Centre for Philosophy, Justice and Health
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Public Health and Global Health Ethics

Our Public Health and Global health Ethics theme examines the nature, justification and limits of duties to protect health - both at a national level, and at a global level. Projects within this theme include health inequalities, the human right to health, the ethics of health promotion, communicable disease ethics, and clinical research as political advocacy.

Health Inequalities

Much of CPJH’s work has examined the ethical implications of health inequalities. Conferences on health inequalities have included Inequality and Health (2011), and Justice and the Social Determinants of Health (2008). Papers from the 2008 were published in a special edition of Public Health Ethics and in the Journal of Medical Ethics.

Ethics of Health Promotion

We convened a conference on the ethics and health promotion in 2010. Outputs from this work include a series of papers by James Wilson on the justifiability of state intervention for health, and a forthcoming monograph by Sarah Edwards and Sapfo Ligno on the concept of manipulation.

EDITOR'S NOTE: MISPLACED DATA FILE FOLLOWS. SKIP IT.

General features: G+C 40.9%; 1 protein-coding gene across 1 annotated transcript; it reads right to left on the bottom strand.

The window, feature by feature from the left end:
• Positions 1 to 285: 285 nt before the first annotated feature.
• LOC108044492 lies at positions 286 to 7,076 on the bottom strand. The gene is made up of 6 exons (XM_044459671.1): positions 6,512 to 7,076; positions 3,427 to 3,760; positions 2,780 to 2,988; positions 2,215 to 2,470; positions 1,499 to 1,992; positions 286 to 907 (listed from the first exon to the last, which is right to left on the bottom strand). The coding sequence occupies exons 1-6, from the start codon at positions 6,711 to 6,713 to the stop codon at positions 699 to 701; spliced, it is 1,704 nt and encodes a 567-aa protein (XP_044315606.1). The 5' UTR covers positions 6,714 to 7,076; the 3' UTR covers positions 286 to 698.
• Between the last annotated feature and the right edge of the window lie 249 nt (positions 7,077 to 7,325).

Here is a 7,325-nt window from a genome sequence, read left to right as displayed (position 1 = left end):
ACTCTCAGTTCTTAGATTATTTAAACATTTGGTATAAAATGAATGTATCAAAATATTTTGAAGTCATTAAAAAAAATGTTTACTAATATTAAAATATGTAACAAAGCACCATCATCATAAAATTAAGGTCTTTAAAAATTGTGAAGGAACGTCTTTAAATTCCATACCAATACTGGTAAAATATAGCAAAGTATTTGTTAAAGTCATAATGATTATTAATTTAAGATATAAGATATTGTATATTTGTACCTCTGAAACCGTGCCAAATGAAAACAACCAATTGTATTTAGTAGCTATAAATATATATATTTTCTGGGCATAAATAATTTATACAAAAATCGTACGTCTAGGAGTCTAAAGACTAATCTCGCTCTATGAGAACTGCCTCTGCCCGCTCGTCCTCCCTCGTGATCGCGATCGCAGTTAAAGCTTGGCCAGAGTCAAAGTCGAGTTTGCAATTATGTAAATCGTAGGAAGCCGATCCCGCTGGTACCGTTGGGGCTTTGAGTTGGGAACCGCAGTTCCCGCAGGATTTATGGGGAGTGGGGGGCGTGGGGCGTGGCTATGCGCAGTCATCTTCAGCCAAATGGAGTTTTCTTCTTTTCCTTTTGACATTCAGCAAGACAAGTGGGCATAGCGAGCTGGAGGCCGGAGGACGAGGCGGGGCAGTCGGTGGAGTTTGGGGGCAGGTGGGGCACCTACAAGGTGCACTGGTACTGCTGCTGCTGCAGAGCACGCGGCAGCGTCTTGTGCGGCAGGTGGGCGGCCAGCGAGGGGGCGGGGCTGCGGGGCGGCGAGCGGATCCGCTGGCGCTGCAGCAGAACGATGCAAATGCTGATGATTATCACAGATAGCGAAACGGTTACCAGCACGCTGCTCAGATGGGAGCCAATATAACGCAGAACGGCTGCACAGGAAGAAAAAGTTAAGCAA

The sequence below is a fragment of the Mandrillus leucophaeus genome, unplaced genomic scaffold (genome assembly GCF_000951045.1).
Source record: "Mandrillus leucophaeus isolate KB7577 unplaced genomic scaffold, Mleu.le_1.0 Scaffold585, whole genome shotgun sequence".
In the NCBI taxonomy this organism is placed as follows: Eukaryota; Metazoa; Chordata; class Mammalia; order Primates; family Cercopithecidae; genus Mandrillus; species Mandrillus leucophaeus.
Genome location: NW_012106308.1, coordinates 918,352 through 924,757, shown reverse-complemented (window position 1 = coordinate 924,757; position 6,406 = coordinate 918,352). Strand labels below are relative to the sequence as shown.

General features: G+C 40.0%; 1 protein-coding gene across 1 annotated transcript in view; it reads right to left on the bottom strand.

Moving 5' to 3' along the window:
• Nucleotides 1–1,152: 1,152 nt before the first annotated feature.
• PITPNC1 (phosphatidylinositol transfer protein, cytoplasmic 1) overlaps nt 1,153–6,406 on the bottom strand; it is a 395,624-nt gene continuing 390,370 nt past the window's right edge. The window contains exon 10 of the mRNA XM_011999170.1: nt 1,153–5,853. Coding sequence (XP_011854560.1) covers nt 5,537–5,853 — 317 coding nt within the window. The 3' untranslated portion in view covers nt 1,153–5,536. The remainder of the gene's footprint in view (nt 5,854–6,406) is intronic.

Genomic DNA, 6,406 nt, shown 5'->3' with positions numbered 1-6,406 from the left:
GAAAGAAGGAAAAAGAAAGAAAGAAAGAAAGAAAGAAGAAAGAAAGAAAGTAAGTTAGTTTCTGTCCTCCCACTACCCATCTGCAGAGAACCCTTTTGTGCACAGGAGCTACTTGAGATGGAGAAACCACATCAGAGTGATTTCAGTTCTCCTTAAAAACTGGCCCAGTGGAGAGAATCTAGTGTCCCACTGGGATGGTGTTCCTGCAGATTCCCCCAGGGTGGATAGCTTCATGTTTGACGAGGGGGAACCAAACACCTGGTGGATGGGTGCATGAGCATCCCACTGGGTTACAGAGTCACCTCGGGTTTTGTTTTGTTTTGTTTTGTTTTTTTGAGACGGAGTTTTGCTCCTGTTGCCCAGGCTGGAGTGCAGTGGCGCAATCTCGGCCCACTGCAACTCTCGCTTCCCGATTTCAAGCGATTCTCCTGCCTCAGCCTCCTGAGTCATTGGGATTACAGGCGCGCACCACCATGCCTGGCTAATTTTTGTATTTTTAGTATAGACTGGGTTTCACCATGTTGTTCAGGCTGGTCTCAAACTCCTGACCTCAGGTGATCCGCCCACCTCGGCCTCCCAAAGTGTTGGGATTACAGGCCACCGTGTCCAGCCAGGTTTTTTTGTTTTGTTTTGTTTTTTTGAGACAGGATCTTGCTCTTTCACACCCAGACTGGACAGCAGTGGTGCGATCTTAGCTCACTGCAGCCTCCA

Ethics and Infectious Disease

James Wilson was awarded an AHRC Collaborative Doctoral Award, joint with the Health Protection Agency, for a project on the ethics of infectious disease. The studentship was awarded to Jasper Littmann, who is focusing on antibiotic resistance and intergenerational justice. Other research outputs include the workshop Time, Harm and Uncertainty: themes in the Ethics of Infectious Disease (2012).

Human Right to Health

Much of our work on the Human Right to Health is done in jointly with the UCL Institute for Human Rights. Outputs include the 2009 conference The Human Right to Health, and Jonathan Wolff’s (2012) book of the same name.

Walton Donation

Through the UCL Institute of Global Health, the CPJH received a grant of £15,000 for the project “Clinical Trials as Political Advocacy”. This project will explore the ways in which clinical trials, especially in low resource settings, have been used to demonstrate that a controversial treatment regimen can be clinically effective, and thus can be used to support a campaign or argument that resources should be found to carry out the programme on a greater scale. Jonathan Wolff, Sarah Edwards, Sapfo Lignou and Gry Wester have been involved with the project to date.